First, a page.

So Clay, to re-enforce the rights he felt the Kennedy administration had been ceding, ordered armed escorts to muscle civilian vehicles through. Soldiers carrying bayoneted rifles and backed by American tanks had flanked the vehicles as they wound their way through the checkpoint’s low, zigzag, red-and-white striped concrete barriers. At first, Clay’s approach was vindicated: the East German border guards had backed down each time Clay ran one of his convoys through the checkpoint.

After several days, however, Khrushchev ordered his troops to match U.S. firepower tank for tank and to be prepared to escalate further if necessary to stop the U.S. procedure.  In a curious if ultimately unsuccessful effort to preserve deniability, Khrushchev ordered that the Soviet tanks’ national markings be obscured and that their drivers wear unmarked black uniforms.

However, when the Soviet tanks rolled up to Checkpoint Charlie, they transformed a low-level border conflict with the East Germans into a war or nerves between the world’s two most powerful countries. U.S. and Soviet Commanders operating out of emergency operation centers on opposite sides of Berlin weighed their next moves as they anxiously awaited orders from President John F. Kennedy and Premier Nikita Khrushchev.

At about midnight in Berlin, or 6:00 p.m. in Washington, Kennedy reached Clay on a secure line in his map room in West Berlin.

“Hello, Mr. President,” Clay said loudly, abruptly ending the buzz behind him in the command center.

“How are things up there?” Kennedy asked in a voice designed to be cool and relaxed.

Everything was under control, Clay told him. “We have ten tanks at Checkpoint Charlie,” he said. “The Russians have ten tanks there, too, so now we’re equal.”

An aide then handed General Clay a note.

“Mr. President, I’ve got to change my figures. I’ve just been told that the Russians have twenty more tanks coming up, which would give them exactly the total number of tanks that we have in Berlin. So we’ll bring up our remaining twenty. Don’t worry about it, Mr. President. They’ve matched us tank for tank. This is further evidence to me that they don’t intended to do anything,” Clay said.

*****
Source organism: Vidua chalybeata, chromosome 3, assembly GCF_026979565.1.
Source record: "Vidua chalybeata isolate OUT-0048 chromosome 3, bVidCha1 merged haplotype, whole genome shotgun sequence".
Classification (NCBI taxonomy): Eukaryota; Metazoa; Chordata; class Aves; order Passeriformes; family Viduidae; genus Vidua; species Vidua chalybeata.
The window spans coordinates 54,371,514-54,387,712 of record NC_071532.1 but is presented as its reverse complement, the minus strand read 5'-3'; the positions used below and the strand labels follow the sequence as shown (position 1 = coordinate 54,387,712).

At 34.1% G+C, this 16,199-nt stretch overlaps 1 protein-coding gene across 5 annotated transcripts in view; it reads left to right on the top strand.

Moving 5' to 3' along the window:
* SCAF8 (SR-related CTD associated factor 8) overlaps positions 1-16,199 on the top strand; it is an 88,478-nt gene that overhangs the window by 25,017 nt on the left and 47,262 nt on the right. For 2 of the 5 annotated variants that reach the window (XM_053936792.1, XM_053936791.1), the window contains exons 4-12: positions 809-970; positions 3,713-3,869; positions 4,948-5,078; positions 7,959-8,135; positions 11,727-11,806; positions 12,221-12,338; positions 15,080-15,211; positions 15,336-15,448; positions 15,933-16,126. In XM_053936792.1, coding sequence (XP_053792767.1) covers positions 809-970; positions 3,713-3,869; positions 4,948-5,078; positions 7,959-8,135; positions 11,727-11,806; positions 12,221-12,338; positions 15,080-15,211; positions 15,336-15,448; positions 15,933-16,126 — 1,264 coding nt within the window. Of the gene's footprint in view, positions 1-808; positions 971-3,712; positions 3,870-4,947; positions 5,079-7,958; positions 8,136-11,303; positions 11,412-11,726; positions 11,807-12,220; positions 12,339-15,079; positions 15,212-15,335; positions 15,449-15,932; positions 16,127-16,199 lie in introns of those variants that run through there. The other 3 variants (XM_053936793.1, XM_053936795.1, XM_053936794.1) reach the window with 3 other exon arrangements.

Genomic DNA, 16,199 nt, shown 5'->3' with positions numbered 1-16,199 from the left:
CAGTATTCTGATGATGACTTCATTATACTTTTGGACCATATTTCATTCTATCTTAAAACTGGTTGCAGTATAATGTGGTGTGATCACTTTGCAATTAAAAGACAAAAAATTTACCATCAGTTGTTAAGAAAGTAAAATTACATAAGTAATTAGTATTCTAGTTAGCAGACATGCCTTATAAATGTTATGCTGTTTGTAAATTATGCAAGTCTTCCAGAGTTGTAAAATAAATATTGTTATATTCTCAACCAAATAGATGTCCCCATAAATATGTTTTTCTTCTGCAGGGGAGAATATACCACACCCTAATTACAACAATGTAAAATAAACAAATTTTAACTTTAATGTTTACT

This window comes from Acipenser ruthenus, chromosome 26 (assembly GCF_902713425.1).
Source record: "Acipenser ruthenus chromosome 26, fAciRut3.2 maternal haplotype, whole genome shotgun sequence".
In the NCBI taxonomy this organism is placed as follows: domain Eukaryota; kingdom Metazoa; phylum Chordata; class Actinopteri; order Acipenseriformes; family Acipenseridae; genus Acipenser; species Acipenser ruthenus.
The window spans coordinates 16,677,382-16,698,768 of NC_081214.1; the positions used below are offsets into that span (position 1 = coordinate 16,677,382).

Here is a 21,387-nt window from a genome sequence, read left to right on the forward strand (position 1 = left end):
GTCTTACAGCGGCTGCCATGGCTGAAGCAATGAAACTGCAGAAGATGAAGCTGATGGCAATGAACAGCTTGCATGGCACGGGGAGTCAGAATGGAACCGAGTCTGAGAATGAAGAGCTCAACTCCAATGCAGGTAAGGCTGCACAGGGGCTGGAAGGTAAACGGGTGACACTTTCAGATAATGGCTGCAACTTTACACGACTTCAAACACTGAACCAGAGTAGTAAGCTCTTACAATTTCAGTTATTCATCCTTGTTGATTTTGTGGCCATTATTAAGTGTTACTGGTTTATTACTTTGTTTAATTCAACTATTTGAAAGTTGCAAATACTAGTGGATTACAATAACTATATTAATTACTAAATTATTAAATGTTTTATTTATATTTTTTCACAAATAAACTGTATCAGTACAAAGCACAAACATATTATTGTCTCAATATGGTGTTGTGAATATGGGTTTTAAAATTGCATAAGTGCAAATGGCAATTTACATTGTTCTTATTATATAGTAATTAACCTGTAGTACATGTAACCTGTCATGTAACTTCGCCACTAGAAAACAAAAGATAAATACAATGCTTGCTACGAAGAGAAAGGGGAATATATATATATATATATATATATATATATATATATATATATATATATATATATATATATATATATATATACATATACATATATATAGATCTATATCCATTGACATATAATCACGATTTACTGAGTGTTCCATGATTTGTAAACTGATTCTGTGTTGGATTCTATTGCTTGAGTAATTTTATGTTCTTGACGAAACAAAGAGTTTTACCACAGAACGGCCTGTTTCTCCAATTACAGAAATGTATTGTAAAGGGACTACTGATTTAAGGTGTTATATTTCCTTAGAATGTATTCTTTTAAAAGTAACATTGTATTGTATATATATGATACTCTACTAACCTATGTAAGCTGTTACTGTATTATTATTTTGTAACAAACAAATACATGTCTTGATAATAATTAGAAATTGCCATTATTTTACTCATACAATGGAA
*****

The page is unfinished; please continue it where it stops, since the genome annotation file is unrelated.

Kennedy could do his own math. Should the Soviets escalate their numbers further, Clay lacked the conventional capability to respond. Kennedy scanned the anxious faces of his advisers in the room. He propped up his feet up on the table, attempting to send a message of composure to men who feared matters were spinning out of control.

“Well that’s all right,” said the president to Clay, “Don’t lose your nerve.

“Mr. President,” responded Clay with characteristic candor, “we’re not worried about our nerves. We’re worrying about those of you people in Washington.”

Clay’s instincts proved correct. Even as the Soviets were escalating their tank presence, Clay received new instructions from Washington to retreat.  “In the nature of things,” Rusk wrote, “we had long since decided that entry into Berlin is not a vital interest which would warrant determined recourse to force to protect and sustain. Having for this reason acquiesced in the building of the wall we must recognize frankly among ourselves that we thus went a long way in accepting the fact that the Soviets could, in the case of East Berlin, as they have done previously in other areas under their effective physical control, isolate their unwilling subjects.”